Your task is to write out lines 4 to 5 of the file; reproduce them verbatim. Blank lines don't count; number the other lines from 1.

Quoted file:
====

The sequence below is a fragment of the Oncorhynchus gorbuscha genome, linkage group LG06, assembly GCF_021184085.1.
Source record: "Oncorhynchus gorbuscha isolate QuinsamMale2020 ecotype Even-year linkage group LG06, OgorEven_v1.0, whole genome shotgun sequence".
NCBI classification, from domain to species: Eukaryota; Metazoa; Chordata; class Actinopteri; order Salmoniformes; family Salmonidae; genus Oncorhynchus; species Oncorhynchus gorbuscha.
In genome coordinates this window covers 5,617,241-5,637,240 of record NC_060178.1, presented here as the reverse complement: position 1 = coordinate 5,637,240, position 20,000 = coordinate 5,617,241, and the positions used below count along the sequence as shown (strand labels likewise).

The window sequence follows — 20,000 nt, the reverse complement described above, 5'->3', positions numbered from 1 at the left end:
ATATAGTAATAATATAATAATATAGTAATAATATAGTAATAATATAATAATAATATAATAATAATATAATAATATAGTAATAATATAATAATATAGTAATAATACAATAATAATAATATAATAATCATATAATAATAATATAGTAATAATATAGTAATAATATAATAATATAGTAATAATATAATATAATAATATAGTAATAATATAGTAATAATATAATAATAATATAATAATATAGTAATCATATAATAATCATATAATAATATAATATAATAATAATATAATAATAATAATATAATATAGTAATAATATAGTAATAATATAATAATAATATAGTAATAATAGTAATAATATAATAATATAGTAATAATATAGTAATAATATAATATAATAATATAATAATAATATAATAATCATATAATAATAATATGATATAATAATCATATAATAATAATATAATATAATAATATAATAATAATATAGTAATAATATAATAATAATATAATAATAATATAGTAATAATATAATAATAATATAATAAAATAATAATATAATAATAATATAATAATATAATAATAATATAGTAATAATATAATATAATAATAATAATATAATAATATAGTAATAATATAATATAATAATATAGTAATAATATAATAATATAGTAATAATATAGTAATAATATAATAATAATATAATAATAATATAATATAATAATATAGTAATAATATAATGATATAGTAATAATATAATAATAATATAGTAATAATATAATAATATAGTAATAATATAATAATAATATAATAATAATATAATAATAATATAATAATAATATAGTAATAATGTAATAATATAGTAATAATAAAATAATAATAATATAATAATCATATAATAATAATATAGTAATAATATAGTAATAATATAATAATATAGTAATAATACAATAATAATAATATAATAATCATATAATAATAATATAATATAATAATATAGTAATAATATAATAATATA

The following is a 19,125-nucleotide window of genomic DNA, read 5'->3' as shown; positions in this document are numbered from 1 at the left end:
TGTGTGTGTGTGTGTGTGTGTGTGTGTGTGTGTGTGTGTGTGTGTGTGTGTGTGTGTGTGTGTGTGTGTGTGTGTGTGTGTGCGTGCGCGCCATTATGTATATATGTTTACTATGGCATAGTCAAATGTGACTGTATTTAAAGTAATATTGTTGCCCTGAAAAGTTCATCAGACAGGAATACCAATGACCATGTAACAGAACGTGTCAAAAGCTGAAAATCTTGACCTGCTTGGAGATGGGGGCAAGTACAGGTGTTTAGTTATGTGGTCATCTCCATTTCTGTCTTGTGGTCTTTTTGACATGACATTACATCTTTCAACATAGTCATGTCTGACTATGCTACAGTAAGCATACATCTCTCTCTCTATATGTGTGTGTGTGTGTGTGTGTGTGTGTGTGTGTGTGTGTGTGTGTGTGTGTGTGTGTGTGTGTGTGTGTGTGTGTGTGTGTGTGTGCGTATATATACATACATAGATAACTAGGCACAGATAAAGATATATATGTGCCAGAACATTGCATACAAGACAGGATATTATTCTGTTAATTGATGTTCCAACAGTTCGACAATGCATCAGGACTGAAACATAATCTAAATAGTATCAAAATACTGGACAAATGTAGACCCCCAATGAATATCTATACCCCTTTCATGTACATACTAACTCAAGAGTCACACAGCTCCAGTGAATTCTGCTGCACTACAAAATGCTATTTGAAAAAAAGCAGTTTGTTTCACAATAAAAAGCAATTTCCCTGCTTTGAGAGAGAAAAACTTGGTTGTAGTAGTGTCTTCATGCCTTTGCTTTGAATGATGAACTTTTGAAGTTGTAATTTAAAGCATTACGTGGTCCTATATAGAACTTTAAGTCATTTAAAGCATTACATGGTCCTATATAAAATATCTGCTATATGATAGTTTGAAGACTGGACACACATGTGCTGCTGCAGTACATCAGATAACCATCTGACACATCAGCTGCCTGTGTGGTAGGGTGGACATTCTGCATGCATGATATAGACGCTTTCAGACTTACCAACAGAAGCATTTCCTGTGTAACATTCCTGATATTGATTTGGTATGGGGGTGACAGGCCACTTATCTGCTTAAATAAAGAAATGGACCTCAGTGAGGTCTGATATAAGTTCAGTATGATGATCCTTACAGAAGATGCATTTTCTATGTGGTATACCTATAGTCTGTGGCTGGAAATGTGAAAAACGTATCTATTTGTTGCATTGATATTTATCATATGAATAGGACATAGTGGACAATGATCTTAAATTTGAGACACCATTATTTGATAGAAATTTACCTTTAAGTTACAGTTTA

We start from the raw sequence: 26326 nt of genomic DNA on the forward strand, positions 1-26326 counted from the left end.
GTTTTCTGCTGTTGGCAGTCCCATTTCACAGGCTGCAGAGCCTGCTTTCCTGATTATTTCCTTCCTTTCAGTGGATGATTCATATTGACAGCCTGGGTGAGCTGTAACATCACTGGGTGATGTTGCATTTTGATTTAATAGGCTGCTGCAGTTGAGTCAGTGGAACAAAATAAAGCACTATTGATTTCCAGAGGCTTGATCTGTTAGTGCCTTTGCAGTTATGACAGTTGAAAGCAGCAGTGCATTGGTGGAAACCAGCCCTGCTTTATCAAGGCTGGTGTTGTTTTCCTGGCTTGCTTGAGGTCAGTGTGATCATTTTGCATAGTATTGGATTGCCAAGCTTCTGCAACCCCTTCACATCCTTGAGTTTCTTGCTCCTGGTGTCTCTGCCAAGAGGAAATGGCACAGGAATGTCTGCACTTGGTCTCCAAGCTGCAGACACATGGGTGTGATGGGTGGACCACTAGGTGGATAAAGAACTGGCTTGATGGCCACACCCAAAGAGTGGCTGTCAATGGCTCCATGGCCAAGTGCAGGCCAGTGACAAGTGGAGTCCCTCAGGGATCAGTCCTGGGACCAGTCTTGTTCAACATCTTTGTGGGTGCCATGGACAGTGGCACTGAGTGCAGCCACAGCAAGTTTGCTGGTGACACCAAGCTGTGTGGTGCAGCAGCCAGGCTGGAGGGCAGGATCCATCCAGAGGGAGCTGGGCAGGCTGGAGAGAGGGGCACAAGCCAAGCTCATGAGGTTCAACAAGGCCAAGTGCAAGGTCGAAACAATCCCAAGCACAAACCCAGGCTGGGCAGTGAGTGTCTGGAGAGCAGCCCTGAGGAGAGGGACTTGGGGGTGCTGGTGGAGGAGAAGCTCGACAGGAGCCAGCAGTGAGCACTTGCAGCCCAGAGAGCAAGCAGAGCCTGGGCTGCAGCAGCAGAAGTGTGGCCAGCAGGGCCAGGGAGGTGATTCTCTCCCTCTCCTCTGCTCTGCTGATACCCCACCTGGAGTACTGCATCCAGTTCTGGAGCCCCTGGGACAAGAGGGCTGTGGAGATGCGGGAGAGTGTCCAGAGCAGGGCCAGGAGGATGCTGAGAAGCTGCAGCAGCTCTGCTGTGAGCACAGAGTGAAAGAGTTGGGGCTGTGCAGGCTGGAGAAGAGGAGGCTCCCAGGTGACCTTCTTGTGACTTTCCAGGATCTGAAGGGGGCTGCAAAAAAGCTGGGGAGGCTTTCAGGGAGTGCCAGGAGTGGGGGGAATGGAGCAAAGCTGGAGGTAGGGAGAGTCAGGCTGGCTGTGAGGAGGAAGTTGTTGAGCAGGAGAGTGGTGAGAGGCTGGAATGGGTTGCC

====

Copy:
In genome coordinates this window covers 5,617,241-5,637,240 of record NC_060178.1, presented here as the reverse complement: position 1 = coordinate 5,637,240, position 20,000 = coordinate 5,617,241, and the positions used below count along the sequence as shown (strand labels likewise).

The window sequence follows — 20,000 nt, the reverse complement described above, 5'->3', positions numbered from 1 at the left end: